The food is one of the real bright spots. Supermarkets are well-stocked with familiar Western food, if not all the brands you know. Of course, there's no peanut butter... except in the compound convenience store, but it's quite expensive. The subcontinental restaurants are dirt cheap and amazing; the large Indian and Pakistani communities here support a thriving immigrants culture to which my mostly British colleagues have introduced me.
Most of my social life consists of talking shop with colleagues about how to teach better and complaining about work. It's all good fun. Maybe we'll put on a talent show of some kind.
I do not yet feel comfortable going about the city at night by myself. In either case, since I live far from the city center, a taxi ride in and out is necessary, and I would rather share the expense with others, who usually want to go in only for shopping or for dining.
COUNTRY INFORMATION - MONEY
What are your monthly expenses?
I haven't worked out any of these in precise detail, having spent most of my time thinking about teaching and lesson plans, not to mention trying to sleep.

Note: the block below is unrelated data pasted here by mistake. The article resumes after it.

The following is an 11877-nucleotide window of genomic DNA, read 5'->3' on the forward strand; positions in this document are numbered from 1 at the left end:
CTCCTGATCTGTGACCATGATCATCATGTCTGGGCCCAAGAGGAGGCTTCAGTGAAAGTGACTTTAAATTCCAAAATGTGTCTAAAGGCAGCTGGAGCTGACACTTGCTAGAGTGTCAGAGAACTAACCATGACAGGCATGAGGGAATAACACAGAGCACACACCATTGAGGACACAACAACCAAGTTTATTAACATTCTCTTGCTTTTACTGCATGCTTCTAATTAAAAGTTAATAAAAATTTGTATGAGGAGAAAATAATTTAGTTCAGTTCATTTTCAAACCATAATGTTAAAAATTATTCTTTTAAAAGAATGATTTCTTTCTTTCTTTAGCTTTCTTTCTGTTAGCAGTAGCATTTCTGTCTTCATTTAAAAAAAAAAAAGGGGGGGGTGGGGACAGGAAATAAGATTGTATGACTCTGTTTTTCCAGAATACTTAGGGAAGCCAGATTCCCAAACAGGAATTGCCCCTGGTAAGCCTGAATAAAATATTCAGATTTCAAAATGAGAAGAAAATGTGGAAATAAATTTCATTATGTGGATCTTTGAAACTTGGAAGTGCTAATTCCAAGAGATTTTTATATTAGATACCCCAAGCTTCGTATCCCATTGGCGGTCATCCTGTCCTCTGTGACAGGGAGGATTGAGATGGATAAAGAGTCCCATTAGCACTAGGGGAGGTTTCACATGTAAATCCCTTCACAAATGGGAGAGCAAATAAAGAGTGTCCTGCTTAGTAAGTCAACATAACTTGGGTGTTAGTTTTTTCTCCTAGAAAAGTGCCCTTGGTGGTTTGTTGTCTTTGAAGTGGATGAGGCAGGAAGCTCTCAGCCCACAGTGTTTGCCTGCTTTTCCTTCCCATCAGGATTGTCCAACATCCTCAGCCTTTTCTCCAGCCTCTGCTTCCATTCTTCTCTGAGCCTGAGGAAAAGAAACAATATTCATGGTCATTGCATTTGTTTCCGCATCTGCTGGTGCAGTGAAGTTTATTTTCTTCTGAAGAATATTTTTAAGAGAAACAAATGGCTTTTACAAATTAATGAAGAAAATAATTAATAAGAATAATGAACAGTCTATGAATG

Since I have no phone with which to make calls, I have no phone bill. Transportation to and from the College is provided by the company. A taxi ride into and out of the city is sixty riyals round trip, which is about $5, but split three ways between the passengers ends up being about $5.
Since there is no real nightlife outside the compound, at least not that I have discovered yet, I have no expenses in that regard. And of course, I pay no rent and do not pay for utilities.
How would you describe your standard of living?
Almost Western, if you don't need a great deal of external stimulation.
In your opinion, how much does someone need to earn in order to live comfortably?
Probably less than half my salary, but then again, if I were earning only that much, I wouldn't be here, would I?
ADVICE FOR PROSPECTIVE TEACHERS IN SAUDI ARABIA
What advice would you give someone planning or considering teaching abroad? Would you recommend teaching in your country?
Thoroughly research the employer before you go. Get them to promise you everything that they say you will have in their offer letter and information materials. Be aware that newly-formed subsidiaries that are part of big corporations can be very much like start-ups staring from scratch without the support of a big, overarching organization.
Your employer's left hand may not know what its right hand is doing. Be prepared to answer questions from managers or colleagues who don't seem to have a clue what you may have been instructed to do by some other authority figure in the same company.